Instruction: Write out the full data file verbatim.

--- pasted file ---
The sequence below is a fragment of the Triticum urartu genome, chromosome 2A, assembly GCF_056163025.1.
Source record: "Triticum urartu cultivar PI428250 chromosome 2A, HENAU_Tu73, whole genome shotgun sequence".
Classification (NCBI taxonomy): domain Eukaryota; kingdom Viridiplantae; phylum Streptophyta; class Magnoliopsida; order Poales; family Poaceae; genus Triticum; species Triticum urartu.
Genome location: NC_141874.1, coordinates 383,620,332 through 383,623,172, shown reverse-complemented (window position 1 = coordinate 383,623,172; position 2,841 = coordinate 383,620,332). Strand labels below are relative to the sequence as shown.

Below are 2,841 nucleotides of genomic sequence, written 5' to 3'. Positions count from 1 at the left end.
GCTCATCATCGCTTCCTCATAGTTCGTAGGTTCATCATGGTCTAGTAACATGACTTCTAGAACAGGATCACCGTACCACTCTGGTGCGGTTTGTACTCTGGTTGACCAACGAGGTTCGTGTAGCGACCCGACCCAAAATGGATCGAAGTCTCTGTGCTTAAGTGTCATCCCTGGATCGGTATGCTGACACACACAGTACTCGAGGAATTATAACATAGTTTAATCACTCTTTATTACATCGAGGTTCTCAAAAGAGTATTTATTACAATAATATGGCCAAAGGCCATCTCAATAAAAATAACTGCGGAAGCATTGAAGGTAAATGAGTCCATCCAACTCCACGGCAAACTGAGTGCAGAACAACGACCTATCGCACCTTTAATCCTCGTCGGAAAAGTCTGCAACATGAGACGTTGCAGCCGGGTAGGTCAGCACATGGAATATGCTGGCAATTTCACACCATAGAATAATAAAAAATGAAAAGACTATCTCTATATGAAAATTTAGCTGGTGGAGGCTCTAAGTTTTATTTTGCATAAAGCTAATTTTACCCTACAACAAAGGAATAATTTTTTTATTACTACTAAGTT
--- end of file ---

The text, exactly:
The sequence below is a fragment of the Triticum urartu genome, chromosome 2A, assembly GCF_056163025.1.
Source record: "Triticum urartu cultivar PI428250 chromosome 2A, HENAU_Tu73, whole genome shotgun sequence".
Classification (NCBI taxonomy): domain Eukaryota; kingdom Viridiplantae; phylum Streptophyta; class Magnoliopsida; order Poales; family Poaceae; genus Triticum; species Triticum urartu.
Genome location: NC_141874.1, coordinates 383,620,332 through 383,623,172, shown reverse-complemented (window position 1 = coordinate 383,623,172; position 2,841 = coordinate 383,620,332). Strand labels below are relative to the sequence as shown.

Below are 2,841 nucleotides of genomic sequence, written 5' to 3'. Positions count from 1 at the left end.
GCTCATCATCGCTTCCTCATAGTTCGTAGGTTCATCATGGTCTAGTAACATGACTTCTAGAACAGGATCACCGTACCACTCTGGTGCGGTTTGTACTCTGGTTGACCAACGAGGTTCGTGTAGCGACCCGACCCAAAATGGATCGAAGTCTCTGTGCTTAAGTGTCATCCCTGGATCGGTATGCTGACACACACAGTACTCGAGGAATTATAACATAGTTTAATCACTCTTTATTACATCGAGGTTCTCAAAAGAGTATTTATTACAATAATATGGCCAAAGGCCATCTCAATAAAAATAACTGCGGAAGCATTGAAGGTAAATGAGTCCATCCAACTCCACGGCAAACTGAGTGCAGAACAACGACCTATCGCACCTTTAATCCTCGTCGGAAAAGTCTGCAACATGAGACGTTGCAGCCGGGTAGGTCAGCACATGGAATATGCTGGCAATTTCACACCATAGAATAATAAAAAATGAAAAGACTATCTCTATATGAAAATTTAGCTGGTGGAGGCTCTAAGTTTTATTTTGCATAAAGCTAATTTTACCCTACAACAAAGGAATAATTTTTTTATTACTACTAAGTT